Breweries of Kent and Kentish Breweries: A Chronology

I’ve been blithely saying the number of breweries in Kent has doubled or something in the last ten years. Let’s crunch the statistics. This obviously omits the closed breweries of Kent, a topic that demands much more research than I have time to do right now.

More Than Ten Years Ago:

1. Shepherd Neame (1698)
2. Goacher’s (1983)
3. Larkins (1987)
4. Nelson (1995)
5. Hopdaemon (2000)
6. Swan On The Green (2000)
7. Millis (2002)
8. Ramsgate aka Gadds (2002)

Five to Ten Years Ago:
9. Whitstable (2003)
10. Westerham (2004)

In Last Five Years:
11. Moodleys (2008)
12. Old Dairy (2009)
13. Wantsum (2009)
14. Abigale (2010)
15. The Canterbury Ales (2010)
16. Farriers Arms (2010)
17. Kent (2010)
18. Royal Tunbridge Wells (2010)
19. Tonbridge (2010)
20. Black Cat (2011)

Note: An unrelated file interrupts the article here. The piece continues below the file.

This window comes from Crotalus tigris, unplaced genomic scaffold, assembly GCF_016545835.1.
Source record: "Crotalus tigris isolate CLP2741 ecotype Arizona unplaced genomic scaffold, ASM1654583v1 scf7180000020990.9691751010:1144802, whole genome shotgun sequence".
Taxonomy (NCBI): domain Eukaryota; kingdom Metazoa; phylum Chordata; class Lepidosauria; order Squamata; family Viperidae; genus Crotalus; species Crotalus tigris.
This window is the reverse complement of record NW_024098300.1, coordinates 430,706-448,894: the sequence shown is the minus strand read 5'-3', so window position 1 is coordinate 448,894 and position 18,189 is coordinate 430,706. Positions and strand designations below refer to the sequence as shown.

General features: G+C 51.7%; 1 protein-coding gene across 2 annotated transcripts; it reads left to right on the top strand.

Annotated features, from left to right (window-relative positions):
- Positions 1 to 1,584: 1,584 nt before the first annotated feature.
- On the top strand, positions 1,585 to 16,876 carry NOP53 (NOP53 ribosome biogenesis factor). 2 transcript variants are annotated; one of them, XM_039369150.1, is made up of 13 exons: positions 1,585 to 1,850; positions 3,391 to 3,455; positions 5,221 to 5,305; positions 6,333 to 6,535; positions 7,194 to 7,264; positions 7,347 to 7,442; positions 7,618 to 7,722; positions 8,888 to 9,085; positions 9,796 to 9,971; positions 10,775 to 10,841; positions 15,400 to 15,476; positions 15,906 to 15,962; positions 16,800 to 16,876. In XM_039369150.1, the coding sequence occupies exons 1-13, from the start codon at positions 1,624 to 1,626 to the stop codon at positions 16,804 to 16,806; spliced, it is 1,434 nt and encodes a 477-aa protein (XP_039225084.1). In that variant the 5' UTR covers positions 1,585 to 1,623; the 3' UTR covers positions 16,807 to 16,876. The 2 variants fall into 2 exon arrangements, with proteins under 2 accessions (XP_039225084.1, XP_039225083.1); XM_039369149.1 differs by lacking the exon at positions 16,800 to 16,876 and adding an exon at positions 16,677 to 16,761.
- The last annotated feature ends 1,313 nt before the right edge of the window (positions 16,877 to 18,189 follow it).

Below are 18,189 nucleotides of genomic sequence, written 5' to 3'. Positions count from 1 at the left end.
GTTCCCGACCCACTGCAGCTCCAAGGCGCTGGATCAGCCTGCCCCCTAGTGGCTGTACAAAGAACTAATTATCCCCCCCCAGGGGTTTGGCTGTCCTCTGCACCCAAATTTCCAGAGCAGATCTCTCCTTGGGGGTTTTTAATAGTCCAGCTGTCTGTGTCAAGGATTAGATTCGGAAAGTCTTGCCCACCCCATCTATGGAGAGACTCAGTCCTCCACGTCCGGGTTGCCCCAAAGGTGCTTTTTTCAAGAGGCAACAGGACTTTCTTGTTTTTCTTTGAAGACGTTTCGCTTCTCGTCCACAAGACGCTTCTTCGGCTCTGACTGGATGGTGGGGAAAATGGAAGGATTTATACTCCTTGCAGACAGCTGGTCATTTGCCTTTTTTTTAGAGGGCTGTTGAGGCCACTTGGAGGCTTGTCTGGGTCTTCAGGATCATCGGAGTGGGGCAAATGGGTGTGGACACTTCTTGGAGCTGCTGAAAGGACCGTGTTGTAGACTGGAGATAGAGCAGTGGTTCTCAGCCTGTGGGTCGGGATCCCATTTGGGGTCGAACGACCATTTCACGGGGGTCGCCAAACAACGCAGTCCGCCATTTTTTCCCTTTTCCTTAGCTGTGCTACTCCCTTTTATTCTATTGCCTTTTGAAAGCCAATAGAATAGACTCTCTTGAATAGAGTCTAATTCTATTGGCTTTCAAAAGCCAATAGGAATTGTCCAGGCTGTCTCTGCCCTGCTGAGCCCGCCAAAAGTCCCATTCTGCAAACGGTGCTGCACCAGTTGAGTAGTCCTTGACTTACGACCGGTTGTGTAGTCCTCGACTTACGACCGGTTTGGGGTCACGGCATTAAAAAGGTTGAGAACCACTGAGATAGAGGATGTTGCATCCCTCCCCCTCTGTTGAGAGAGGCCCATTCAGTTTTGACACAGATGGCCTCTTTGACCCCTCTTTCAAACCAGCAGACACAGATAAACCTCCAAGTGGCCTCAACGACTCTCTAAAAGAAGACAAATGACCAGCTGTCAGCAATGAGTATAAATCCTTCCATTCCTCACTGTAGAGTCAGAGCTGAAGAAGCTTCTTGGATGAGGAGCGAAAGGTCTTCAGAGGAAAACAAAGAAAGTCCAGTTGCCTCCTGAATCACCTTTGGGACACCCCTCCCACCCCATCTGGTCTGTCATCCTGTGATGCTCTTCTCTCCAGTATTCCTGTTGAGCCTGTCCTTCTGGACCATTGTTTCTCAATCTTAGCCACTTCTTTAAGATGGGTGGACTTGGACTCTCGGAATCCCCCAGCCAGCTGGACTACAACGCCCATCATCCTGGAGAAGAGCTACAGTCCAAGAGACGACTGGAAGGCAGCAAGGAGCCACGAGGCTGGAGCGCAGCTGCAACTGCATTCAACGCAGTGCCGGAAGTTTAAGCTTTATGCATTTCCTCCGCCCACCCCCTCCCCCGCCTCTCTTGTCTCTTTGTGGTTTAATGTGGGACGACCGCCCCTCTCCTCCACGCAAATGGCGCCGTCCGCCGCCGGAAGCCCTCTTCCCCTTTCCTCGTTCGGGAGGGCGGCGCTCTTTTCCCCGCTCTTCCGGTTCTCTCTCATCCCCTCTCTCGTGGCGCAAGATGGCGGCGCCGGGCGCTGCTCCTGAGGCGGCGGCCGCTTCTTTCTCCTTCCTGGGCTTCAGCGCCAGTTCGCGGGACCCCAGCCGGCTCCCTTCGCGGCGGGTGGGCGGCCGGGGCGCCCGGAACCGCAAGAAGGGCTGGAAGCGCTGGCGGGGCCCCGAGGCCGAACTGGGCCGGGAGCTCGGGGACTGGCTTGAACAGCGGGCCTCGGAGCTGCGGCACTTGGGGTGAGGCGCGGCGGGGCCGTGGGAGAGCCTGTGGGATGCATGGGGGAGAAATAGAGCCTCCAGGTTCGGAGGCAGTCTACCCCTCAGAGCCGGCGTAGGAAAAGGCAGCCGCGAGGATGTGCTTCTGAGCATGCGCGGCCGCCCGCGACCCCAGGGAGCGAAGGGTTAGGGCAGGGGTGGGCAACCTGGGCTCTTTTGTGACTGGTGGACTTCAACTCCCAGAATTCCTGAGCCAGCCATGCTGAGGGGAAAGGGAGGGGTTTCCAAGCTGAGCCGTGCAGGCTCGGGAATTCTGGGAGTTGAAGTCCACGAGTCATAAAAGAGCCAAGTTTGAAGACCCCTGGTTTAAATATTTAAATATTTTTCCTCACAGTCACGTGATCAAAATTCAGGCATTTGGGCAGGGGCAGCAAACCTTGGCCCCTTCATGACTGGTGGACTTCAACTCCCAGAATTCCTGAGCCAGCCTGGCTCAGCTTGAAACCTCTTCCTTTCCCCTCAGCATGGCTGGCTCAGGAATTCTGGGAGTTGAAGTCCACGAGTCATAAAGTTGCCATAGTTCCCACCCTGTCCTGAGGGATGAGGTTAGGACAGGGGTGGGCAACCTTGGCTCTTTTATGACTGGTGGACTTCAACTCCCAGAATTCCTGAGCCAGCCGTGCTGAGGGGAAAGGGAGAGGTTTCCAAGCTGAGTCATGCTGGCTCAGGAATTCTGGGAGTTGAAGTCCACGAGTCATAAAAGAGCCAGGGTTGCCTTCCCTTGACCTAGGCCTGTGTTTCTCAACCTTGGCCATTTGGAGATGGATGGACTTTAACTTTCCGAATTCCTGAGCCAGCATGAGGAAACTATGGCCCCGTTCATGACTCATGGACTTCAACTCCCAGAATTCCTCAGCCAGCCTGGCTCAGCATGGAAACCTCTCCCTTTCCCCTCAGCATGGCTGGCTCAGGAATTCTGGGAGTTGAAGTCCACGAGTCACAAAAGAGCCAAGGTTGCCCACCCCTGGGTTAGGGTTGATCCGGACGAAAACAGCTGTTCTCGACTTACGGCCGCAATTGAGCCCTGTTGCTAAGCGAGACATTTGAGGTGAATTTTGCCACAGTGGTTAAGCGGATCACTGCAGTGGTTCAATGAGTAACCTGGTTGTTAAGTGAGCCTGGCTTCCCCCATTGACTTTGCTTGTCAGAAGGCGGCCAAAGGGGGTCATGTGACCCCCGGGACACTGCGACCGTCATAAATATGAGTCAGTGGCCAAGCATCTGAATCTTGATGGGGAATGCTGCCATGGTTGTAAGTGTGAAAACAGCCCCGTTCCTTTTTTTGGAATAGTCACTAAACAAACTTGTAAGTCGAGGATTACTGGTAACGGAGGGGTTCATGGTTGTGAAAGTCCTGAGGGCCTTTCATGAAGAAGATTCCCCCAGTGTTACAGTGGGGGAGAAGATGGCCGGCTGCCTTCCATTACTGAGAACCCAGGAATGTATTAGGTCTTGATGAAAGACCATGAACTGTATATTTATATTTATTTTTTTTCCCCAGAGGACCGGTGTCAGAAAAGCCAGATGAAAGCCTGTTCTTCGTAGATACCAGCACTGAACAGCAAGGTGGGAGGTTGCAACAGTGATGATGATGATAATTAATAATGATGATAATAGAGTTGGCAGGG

21. Canterbury (2011)
22. Hop Fuzz (2011)
23. Rockin’ Robin (2011)
24. Caveman (2012)
25. Goody (2012)
26. Ripple Steam Brewery (2012)
27. Tir Dha Ghlas Brewery (2012)

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The Royal Tunbridge Wells Brewery

I make it twenty-seven or twenty-eight or twenty-nine breweries in Kent, depending on where precisely you draw the boundaries, and I suspect that this is a number which has grown by a third in ten years. When googling breweries, I keep finding newspaper stories of hobbyists who want to take it to the next level, and I sometimes wonder if the current apparent boom in brewing (a thousand different breweries) is sustainable. Do people who like beer and have cash glimpse a gap in the market and invest unwisely? A boom will bust. What is now trendy will become old hat.

Thus spake Eeyore.